23 September 2005

Training that counts

We had today a java training with Dr. Heinz Kabutz.

There would be many thing to say about this, but let's just summarize a few.First of all, Heinz is a really, really fine person that made mediscover more about South Africa that I ever knew of. On top of that, my first impression that I was asking for one of the top javaprofessionals around the world was really confirmed.

Then the training in itself went largelly beyond my hopes:
  • Heinz spotted a potential problem in our GUI code that, in fact just had been observed, and had bewildered us. We now think we now why and how thiskind of bug happens.
  • I told about Heinz about how I wanted to set-up a cache for some objectsof our business model. He came, in ten minutes (all developers were totally amazed around the table!) with a really elegant and generic solution ( He would now say "general" solution, since Java5 has messed up his previous vocabulary)
  • We had very nice tips and explanations about garbage collecting, exception handling, etc, etc,...
  • No training is ever enough without hard work afterwards to experience it practically; however much hard work will be avoided and re-thought with this top-class training.

22 September 2005

At last concrete objectives!

Today, I had the opportunity to do it the way I thought it should be done,...

Dealing with software is something, dealing with people creating the software is another. At our company, we set up an incentive policy aimed at motivating our troops. Thus, the classical "objectives" assigned to each one. I feel (and also read) that incentives must be used with care and that setting up motivating objectives is not an easy task.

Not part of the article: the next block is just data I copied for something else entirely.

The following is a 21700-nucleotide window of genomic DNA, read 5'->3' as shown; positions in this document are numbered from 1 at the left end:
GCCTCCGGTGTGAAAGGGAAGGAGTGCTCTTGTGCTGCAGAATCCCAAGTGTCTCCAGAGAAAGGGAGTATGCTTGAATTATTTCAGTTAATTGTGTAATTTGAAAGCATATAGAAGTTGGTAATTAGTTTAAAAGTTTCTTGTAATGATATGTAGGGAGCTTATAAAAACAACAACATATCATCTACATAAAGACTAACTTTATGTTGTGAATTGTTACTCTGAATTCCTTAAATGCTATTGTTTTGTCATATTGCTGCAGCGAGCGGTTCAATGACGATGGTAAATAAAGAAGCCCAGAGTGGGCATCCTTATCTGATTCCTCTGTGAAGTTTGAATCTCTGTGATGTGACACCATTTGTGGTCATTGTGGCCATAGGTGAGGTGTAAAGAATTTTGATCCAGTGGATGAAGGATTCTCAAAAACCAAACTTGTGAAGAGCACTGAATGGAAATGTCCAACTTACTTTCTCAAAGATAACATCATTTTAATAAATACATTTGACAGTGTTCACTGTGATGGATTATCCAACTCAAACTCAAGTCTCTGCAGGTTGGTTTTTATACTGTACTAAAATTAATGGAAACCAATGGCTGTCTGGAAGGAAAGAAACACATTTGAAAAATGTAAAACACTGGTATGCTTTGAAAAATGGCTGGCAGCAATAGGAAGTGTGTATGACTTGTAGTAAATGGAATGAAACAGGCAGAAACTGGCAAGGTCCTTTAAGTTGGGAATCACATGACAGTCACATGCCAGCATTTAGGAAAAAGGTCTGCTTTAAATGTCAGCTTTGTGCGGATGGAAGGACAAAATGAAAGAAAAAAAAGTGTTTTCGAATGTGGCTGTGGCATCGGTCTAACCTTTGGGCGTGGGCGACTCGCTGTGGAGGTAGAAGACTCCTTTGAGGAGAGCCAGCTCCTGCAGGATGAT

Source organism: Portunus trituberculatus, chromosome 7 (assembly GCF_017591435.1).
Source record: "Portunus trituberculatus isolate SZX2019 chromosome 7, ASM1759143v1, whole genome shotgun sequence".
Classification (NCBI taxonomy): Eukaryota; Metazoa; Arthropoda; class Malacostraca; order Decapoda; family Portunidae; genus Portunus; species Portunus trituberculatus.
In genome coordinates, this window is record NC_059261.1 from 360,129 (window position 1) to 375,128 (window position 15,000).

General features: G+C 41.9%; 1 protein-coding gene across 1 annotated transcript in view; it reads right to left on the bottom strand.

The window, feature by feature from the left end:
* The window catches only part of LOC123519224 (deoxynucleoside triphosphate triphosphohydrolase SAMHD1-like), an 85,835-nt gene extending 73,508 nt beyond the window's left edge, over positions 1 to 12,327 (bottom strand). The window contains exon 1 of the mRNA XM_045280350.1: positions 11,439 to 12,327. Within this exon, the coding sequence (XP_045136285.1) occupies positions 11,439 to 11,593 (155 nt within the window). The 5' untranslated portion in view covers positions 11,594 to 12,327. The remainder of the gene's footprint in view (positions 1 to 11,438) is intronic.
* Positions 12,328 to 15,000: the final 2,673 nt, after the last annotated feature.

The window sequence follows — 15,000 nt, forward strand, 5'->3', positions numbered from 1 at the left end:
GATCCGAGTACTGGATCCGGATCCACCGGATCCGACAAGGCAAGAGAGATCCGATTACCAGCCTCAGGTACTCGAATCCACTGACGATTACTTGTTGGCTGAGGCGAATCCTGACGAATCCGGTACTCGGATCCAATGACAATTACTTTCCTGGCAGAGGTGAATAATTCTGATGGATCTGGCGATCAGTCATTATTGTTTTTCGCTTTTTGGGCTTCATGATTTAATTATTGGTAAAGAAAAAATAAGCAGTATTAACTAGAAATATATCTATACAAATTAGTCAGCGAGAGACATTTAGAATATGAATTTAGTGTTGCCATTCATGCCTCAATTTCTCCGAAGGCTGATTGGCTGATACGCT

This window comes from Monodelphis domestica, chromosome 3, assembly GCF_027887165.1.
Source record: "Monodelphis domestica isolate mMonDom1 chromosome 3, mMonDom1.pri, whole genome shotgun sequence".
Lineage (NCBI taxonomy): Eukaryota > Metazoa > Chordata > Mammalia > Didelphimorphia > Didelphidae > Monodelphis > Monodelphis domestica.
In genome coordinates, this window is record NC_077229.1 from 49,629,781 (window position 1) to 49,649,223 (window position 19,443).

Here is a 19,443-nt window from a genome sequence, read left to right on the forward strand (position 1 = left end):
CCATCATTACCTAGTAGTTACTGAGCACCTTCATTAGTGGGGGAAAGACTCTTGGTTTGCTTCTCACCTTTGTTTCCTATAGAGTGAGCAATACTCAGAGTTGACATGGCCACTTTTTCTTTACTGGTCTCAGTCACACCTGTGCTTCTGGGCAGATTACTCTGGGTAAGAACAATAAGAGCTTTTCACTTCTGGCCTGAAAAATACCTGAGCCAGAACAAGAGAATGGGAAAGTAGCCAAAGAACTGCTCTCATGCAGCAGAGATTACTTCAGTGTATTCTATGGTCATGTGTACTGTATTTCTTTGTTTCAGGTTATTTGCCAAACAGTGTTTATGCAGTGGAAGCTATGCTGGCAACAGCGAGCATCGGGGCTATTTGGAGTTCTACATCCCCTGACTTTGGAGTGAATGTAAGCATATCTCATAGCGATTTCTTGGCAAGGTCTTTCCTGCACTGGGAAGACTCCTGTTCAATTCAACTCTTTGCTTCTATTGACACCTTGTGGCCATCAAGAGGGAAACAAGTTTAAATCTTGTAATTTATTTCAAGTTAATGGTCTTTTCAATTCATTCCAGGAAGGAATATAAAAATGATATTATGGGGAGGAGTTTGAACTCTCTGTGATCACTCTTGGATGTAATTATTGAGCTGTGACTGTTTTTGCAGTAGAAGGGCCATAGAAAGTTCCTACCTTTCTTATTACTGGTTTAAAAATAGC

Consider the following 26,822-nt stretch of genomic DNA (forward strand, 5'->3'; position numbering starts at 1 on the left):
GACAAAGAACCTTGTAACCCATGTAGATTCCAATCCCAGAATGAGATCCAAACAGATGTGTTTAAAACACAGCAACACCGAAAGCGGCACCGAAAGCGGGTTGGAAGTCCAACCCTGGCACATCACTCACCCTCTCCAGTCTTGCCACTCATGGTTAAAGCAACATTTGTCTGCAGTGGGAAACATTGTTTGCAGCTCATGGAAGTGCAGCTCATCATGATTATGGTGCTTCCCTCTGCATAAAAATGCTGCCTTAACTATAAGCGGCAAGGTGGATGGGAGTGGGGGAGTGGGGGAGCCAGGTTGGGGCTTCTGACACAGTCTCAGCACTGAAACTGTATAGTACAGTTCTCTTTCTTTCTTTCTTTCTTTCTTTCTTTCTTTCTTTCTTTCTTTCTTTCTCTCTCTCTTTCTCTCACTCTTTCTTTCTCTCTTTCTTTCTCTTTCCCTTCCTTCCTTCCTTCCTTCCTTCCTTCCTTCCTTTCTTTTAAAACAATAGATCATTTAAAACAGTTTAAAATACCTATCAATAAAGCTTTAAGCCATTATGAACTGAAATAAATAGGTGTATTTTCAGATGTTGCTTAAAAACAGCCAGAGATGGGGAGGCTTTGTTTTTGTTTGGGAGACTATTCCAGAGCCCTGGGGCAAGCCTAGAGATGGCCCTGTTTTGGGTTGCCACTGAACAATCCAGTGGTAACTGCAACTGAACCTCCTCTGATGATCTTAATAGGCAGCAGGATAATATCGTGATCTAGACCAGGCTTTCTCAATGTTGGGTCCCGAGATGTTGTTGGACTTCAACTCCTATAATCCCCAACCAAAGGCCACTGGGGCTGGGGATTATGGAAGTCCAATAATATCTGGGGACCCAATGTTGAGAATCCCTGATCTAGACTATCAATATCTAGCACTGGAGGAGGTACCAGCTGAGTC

So, regarding the individual objectives (there is also a reward program for company achievement) I took the following hypotheses:

  • never set objectives that would make people compare to each other. Objectives are personal, you are only fighting against yourself to achieve your goals.
  • a developer wants (needs) to improve itself
  • if it is good for the developer professional practise, it will be good for the product
  • the team member should select objectives that he likes
  • no more than 4 to 5 objectives should be selected
  • they should be concrete enough for me to make the evaluation at the end of the year
  • the evaluation will always be a "give good marks to a nice face"exercise so the team members will need to show their best profile toget good marks

All in all, we had 3 individual sessions today, and the result were very interesting:

  • people had the freedom to select from the 20 or so objectives that I proposed (+2 objectives that I imposed, see below)
  • so I could learn more about their real interest (for instance I alwaysthought, and feared, that the main interest of one of them was network management. It is not at all!)
  • the selected objectives will clearly benefit the developer
  • the selected objectives will clearly benefit the product
  • the 2 objectives I imposed were well accepted (better planning abilities and self-teaching through reading)
  • I am confident that at the end of the year, we will be able to assess the achievement as objectively as possible
  • because there are few objectives, it is possible to make huge progress in those
  • my objective to give them 100% bonus because they performed ok will be achieved!

As a result, I also started creating a "good points" document where Iwill register every single achievement along the way. And I evenstarted collecting for one of them that had not been through an"objective setting" session yet.

And I feel good when I can give "good points"!